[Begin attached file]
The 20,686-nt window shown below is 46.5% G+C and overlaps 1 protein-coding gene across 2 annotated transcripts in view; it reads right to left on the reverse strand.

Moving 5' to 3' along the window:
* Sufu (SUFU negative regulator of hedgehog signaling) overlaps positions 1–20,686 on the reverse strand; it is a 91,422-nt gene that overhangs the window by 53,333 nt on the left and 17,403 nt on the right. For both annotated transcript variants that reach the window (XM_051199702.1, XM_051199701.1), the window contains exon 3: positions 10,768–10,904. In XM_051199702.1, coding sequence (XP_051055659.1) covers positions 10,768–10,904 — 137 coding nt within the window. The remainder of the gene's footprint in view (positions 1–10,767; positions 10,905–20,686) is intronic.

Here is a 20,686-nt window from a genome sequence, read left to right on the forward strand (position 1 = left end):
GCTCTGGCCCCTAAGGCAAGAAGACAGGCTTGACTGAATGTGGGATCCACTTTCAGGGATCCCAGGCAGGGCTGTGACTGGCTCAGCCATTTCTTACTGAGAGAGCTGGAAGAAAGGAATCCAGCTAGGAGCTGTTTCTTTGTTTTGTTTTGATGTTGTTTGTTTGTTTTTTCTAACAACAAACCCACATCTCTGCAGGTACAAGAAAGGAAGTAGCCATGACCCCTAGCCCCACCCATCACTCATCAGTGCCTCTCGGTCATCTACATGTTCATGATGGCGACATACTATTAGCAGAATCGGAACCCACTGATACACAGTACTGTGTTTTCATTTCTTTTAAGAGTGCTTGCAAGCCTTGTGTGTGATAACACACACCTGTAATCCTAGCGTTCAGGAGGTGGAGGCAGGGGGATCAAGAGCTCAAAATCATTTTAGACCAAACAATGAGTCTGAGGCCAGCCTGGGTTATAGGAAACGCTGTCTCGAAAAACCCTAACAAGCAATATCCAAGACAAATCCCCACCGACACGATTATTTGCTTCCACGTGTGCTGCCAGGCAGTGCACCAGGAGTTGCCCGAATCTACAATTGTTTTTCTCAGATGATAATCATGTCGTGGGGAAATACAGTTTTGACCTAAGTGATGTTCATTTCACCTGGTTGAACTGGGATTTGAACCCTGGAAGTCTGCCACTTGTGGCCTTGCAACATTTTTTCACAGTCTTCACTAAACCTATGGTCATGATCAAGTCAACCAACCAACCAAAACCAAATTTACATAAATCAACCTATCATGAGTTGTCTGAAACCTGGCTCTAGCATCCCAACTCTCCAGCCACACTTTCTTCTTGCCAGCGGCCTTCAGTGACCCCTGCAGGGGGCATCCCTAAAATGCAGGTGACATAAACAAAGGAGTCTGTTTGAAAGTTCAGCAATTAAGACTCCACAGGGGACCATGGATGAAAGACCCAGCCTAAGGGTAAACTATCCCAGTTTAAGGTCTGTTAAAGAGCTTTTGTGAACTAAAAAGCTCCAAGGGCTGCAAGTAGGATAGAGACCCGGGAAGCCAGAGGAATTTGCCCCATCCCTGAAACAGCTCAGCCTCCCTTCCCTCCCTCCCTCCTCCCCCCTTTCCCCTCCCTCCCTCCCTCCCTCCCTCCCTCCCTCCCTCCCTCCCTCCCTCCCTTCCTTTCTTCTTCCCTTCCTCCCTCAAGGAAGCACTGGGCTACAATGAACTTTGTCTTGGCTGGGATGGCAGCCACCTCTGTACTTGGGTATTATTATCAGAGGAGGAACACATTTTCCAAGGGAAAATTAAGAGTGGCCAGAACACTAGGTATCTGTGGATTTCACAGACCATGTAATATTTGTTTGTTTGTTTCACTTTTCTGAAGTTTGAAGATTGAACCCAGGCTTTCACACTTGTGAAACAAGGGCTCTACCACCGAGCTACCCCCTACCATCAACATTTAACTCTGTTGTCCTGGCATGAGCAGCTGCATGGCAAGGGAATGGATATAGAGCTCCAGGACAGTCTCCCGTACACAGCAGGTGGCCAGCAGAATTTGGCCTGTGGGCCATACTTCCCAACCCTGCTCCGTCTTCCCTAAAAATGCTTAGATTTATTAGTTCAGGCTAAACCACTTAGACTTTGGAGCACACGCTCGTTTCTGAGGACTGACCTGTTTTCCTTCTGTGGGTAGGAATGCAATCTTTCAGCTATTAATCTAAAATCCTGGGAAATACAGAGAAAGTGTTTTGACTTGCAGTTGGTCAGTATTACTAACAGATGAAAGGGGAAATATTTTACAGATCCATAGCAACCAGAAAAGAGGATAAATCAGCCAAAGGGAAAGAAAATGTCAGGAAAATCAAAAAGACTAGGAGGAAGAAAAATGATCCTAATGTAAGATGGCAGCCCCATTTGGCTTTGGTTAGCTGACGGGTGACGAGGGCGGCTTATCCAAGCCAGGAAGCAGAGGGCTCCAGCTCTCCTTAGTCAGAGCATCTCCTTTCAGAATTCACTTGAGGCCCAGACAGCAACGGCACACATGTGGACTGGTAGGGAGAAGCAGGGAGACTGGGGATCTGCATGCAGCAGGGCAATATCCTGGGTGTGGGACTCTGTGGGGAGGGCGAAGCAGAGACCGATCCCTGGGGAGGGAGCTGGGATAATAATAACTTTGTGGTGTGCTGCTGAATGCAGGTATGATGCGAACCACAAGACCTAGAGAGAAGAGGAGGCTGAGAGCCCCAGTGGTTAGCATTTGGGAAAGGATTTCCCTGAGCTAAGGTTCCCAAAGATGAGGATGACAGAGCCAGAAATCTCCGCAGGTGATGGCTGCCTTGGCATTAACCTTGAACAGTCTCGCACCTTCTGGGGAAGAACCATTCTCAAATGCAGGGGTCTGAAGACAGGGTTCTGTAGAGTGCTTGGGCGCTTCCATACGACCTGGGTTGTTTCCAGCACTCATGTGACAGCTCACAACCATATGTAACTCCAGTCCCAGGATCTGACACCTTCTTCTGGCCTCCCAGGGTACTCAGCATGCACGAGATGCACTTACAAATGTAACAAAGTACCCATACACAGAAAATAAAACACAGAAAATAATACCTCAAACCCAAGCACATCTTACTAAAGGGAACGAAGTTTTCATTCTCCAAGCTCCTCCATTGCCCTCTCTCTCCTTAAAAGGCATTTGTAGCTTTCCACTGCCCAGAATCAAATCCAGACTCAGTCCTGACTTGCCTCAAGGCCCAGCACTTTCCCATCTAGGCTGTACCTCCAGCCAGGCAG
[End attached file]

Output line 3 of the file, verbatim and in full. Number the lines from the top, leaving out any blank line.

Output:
* Sufu (SUFU negative regulator of hedgehog signaling) overlaps positions 1–20,686 on the reverse strand; it is a 91,422-nt gene that overhangs the window by 53,333 nt on the left and 17,403 nt on the right. For both annotated transcript variants that reach the window (XM_051199702.1, XM_051199701.1), the window contains exon 3: positions 10,768–10,904. In XM_051199702.1, coding sequence (XP_051055659.1) covers positions 10,768–10,904 — 137 coding nt within the window. The remainder of the gene's footprint in view (positions 1–10,767; positions 10,905–20,686) is intronic.